The opening lines, paragraphs, and chapters of a story have a lot of work to do. They need to set the tone; introduce the characters and setting; set-up the conflict; and catch (and keep) the reader’s attention. Ideally, the opening of a story should be an irresistible invitation to the reader; one that hooks them and then keeps them turning the pages all the way to the final conflict resolution and happily-ever-after.
In Kay’s recent Would You Buy This Book post she talked about a blog that has a regular feature where the opening page of a best-selling novel is posted and readers are asked to vote on whether it would catch their interest enough to keep them reading or not. While I’m not likely to make a reading decision based on a single opening page, it is an interesting exercise and underscores how important it is to get a story off to a strong start. In the McDaniel program we spent quite a bit of time working on the opening lines to our stories, trying to find just the right words to hook a reader – not a task for the faint at heart.
The opening of a story is important but, after reading Jenny’s recent post over at Argh Ink about the round of vicious cuts she just did on her first chapter to get her current story off to a fast start, I’ve been thinking about just how fast that opening needs to be. While a lean, fast opening will get a reader into the story quicker, there is a trade-off in terms of the depth and breadth of detail that can be provided and the potential reader engagement.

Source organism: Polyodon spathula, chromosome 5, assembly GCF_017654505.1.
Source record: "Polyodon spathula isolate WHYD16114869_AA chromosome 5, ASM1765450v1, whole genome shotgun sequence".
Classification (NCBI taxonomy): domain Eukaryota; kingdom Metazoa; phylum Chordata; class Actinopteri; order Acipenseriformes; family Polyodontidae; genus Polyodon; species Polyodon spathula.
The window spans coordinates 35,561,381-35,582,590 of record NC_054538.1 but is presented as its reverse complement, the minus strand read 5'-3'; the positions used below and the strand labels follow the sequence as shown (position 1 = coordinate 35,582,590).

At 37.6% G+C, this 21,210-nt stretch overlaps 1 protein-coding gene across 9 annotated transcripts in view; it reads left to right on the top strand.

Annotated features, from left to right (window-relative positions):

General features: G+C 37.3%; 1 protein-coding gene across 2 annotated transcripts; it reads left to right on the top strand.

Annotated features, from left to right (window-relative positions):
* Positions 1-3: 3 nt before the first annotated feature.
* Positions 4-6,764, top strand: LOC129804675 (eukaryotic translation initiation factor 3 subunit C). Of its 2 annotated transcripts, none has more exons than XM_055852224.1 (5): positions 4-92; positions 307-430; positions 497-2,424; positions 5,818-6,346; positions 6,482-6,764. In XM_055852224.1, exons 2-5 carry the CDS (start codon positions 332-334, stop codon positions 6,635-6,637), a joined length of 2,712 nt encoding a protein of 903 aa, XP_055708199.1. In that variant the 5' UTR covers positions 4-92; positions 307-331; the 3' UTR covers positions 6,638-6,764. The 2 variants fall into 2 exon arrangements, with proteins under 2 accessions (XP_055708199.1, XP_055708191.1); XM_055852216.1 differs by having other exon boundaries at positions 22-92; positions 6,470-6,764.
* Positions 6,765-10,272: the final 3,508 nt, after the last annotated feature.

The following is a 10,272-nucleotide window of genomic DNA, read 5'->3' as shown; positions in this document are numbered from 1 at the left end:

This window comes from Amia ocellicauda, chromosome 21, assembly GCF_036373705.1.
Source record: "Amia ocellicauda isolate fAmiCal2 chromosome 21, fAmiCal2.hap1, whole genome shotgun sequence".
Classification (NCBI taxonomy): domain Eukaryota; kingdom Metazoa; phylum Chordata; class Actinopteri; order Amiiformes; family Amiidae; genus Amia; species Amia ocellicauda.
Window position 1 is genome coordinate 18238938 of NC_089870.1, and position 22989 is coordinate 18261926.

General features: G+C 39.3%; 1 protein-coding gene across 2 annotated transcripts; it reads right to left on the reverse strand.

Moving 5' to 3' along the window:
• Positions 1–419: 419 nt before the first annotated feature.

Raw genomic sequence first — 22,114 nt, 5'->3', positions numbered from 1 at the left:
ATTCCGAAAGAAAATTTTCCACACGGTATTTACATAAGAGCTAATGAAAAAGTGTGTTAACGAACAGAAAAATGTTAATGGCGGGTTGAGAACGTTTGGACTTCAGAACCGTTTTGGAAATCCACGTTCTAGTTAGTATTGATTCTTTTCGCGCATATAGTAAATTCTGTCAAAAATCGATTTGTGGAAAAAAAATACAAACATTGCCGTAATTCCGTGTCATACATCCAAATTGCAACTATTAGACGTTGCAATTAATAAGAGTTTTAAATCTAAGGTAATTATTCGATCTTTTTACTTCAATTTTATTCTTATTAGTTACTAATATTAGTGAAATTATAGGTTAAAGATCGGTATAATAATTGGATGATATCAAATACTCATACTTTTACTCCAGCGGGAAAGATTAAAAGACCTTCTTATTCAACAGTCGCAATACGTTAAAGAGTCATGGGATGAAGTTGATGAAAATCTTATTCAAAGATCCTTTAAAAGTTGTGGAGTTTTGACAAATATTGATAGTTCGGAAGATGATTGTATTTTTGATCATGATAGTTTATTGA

While a slow story start can leave me bored or cause my mind to wander, a start that moves too quickly can leave me confused about what’s happening and unable to really connect to the story. That last is especially true when a lot of characters are introduced very quickly.
I think of a story opening kind of like a roller coaster. Part of the excitement of the ride is the anticipation that builds as you slowly advance up the incline prior to that first, exhilarating drop. Would the drop be as exciting without the climb? Maybe, or maybe it would just be different. The trick is to figure out the appropriate amount of climb for the story you are telling (and for your writing style).
I read a couple of mystery stories recently: One had the dead body on the first page, in the other he didn’t show up until page 120. They both worked, but they were very different stories. One was focused on the crime and the other focused on the victim. Had the first story had a slower start, it would have been less engaging and had the second had a faster start, the murder (and its resolution) would not have worked.
So, how fast is too fast, when it comes to a story opening?
I think the answer is: It depends.
What kind of story start to you prefer – a bit of a build-up or a quick drop over the edge? Do you have any examples of books that you felt got off to a particularly good start?